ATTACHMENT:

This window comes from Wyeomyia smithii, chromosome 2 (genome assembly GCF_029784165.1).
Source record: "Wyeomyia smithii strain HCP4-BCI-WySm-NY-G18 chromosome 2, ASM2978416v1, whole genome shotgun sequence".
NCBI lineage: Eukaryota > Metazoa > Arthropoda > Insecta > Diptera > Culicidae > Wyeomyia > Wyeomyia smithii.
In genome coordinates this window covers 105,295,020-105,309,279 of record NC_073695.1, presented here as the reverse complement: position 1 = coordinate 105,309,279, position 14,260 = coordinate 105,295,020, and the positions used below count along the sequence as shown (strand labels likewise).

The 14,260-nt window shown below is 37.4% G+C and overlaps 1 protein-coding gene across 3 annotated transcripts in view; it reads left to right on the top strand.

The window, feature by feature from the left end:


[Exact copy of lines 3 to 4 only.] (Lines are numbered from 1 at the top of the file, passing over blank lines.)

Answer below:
NCBI lineage: Eukaryota > Metazoa > Arthropoda > Insecta > Diptera > Culicidae > Wyeomyia > Wyeomyia smithii.
In genome coordinates this window covers 105,295,020-105,309,279 of record NC_073695.1, presented here as the reverse complement: position 1 = coordinate 105,309,279, position 14,260 = coordinate 105,295,020, and the positions used below count along the sequence as shown (strand labels likewise).